While the 18 films being screened next week around the region at the third annual ReelAbilities: Greater DC Disabilities Film Festival illuminate the lives, stories and artistry of people with a wide range of disabilities, they are intended not only for a special-needs population, but for the general public, said Jessica Tischler, the festival director. Sponsored by the Jewish Community Center of Northern Virginia, the festival aims to build awareness of the diverse disability communities to people throughout the region, noted Tischler, who also directs special-needs programming at the Fairfax-based JCC.
ReelAbilities has become an annual event across the nation since the inaugural festival at the Manhattan JCC in 2007. This year the ReelAbilities films are being screened in 14 cities, and many, thought not all, are sponsored by Jewish organizations ranging from JCCs to Jewish family services organizations.
“We have a strong special needs department here at the JCC of Northern Virginia,” Tischler said, “and an important mission not only for the JCC but also for our department is for us to promote tikkun olam through trying to help out our greater community and bringing awareness and education to the community.”
The festival opens today with Come As You Are, the story of three young men with disabilities who embark on a quest to lose their virginity. They find a Spanish brothel that caters to men with disabilities. Following the 7 p.m. screening at the Spectrum Theatre in Arlington, executive producer Asta Philpot will speak. His real-life experience provides the basis for this film.
The program closes a week later on Feb. 13 with the inspiring documentary Wampler’s Ascent, which features the story of Stephen Wampler, who has cerebral palsy and is determined to climb Yosemite’s formidable El Capitan Mountain. To accomplish this goal, he needs to do 20,000 pull-ups, advancing just 2 to 6 inches at a time – a remarkable endeavor.
While this year none of the films contain specifically Jewish or made-in-Israel content, the stories they tell focus on individuals with disabilities ranging from autism, Down syndrome, cerebral palsy, deafness, blindness and more, touch all communities, nationalities and religions. For Tischler, these stories are relevant to the population she serves at the JCCNV and far beyond.
“We service about 300 to 400 individuals across the year,” she noted with programs reaching children and adults “from preschool to 100.”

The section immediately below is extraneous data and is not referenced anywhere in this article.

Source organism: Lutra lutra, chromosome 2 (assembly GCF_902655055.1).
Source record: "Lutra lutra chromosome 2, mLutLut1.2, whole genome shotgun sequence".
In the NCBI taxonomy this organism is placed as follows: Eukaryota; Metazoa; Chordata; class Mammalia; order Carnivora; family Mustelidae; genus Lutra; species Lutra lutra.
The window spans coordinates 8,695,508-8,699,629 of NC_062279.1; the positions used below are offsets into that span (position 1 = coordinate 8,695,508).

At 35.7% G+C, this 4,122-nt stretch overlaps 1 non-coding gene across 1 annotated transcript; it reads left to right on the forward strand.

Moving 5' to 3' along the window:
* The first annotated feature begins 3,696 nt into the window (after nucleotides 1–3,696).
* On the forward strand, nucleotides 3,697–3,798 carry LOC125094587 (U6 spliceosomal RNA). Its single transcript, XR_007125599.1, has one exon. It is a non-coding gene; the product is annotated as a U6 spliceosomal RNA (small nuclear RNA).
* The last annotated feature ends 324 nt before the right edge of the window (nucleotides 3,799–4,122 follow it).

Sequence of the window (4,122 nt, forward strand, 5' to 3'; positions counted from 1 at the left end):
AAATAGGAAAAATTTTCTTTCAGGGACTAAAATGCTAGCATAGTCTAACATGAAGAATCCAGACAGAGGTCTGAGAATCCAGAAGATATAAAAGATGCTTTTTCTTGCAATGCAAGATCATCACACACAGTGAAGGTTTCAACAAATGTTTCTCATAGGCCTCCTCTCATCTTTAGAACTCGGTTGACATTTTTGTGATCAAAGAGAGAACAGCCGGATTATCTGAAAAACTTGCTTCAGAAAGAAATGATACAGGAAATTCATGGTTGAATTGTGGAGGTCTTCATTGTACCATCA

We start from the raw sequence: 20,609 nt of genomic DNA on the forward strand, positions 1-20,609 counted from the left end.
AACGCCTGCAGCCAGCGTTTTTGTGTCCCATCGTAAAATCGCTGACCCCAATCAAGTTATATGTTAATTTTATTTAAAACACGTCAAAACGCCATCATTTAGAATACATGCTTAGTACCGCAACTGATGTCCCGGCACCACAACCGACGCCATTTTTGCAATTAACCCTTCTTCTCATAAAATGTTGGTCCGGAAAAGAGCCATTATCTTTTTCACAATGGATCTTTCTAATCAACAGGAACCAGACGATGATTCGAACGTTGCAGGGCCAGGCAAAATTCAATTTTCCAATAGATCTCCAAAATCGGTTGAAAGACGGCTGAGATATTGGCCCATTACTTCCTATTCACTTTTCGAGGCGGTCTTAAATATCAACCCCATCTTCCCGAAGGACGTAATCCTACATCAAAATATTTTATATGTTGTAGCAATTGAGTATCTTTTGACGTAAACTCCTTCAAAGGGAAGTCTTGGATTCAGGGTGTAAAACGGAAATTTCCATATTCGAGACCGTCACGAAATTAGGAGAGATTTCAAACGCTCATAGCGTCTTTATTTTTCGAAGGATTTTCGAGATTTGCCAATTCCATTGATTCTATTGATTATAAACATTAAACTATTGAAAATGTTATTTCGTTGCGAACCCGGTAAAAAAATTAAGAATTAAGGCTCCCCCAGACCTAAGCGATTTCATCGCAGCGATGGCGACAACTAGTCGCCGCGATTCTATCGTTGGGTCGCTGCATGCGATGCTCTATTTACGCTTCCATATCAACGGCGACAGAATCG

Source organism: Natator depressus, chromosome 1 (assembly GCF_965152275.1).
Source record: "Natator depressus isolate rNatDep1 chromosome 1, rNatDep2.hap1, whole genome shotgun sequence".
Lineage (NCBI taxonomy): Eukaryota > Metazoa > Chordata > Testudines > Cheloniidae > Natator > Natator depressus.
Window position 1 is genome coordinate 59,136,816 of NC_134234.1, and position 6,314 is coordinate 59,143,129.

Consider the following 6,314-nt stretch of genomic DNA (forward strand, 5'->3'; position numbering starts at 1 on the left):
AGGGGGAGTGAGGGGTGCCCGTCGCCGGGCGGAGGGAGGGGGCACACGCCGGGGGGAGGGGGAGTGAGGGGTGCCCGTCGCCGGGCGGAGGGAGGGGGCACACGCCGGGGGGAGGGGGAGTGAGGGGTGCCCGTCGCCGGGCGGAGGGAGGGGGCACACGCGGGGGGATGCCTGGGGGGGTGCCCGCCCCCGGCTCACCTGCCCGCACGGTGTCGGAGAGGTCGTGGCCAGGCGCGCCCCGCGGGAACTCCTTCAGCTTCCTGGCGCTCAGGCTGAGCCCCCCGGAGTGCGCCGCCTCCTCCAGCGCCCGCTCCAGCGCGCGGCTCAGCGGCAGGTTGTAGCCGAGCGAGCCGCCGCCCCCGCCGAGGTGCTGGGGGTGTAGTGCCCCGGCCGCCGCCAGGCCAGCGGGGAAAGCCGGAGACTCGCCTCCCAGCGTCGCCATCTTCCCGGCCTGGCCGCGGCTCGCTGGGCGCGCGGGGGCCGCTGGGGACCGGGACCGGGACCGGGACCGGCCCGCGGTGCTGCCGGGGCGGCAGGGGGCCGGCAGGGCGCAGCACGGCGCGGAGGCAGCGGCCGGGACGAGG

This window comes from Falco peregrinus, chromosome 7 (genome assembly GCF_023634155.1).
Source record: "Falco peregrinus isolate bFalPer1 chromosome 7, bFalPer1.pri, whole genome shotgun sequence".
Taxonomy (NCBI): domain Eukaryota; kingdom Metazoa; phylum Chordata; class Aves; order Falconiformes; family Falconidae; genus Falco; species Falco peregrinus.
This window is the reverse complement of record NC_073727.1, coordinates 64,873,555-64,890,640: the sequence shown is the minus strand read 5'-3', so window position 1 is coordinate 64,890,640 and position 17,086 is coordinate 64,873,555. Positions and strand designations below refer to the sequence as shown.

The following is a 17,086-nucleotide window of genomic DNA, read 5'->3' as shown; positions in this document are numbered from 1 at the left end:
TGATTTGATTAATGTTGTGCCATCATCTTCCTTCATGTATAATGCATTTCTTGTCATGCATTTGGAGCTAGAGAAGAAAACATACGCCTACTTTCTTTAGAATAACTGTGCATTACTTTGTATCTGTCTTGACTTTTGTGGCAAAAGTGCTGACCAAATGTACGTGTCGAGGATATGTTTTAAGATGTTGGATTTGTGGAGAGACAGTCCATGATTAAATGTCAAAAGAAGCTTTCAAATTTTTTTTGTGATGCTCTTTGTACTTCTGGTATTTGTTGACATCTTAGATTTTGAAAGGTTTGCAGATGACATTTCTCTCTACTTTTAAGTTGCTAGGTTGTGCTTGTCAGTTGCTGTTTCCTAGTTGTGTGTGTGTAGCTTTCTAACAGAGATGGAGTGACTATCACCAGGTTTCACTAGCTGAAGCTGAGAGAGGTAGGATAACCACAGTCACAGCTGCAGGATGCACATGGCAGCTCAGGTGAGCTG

Aside from afterschool activities, summer camps – including Camp Kadima, a psychologist-run social skills summer camp – and outreach programs, the special-needs department is expanding its reach into the community through a collaboration involving Northern Virginia Community College Annandale campus.
“We received a grant through the Long Term Care Coordinating Council to run a social club for young adults age 19 to 29, similar to the Going Places activities program we run at the JCC throughout the year,” Tischler said. “This one is for individuals who go to the community college and want an outlet to socialize.”
It’s meant to provide young adults with developmental disabilities opportunities to meet and socialize in a friendly and supportive setting.
While the special-needs department at the JCCNV is open to anyone, she said, the majority of her clientele encompasses children and young adults on the high-functioning autism spectrum, along with individuals with attention deficit disorder and attention deficit/hyperactivity disorder. But, she added, “we do service individuals with intellectual and developmental disabilities and we make accommodations for anybody who wants to come to our programs or any JCC of Northern Virginia event.”
The ReelAbilities Film Festival is one more way the JCCNV can reach out to the community while helping increase the awareness of the general public to a various special-needs populations. Tischler sees that outreach and public advocacy as an integral part of the work she does as director of the special-needs department there.
The films range from the quirky to romantic, the comic to the inspirational. They all feature personal stories of individuals overcoming adversity. And for Tischler, there’s no better way to learn about and learn to appreciate that special population than through a visual and storytelling medium like film.
ReelAbilities: Greater DC Disabilities Film Festival will be screened Feb. 6-13 at 19 venues around the Beltway and in the District. For a complete schedule of the festival, visit www.reelabilities.org/greaterdc. Opening and closing night tickets are $15, all other films are $10 general admission, $7 seniors and students with ID.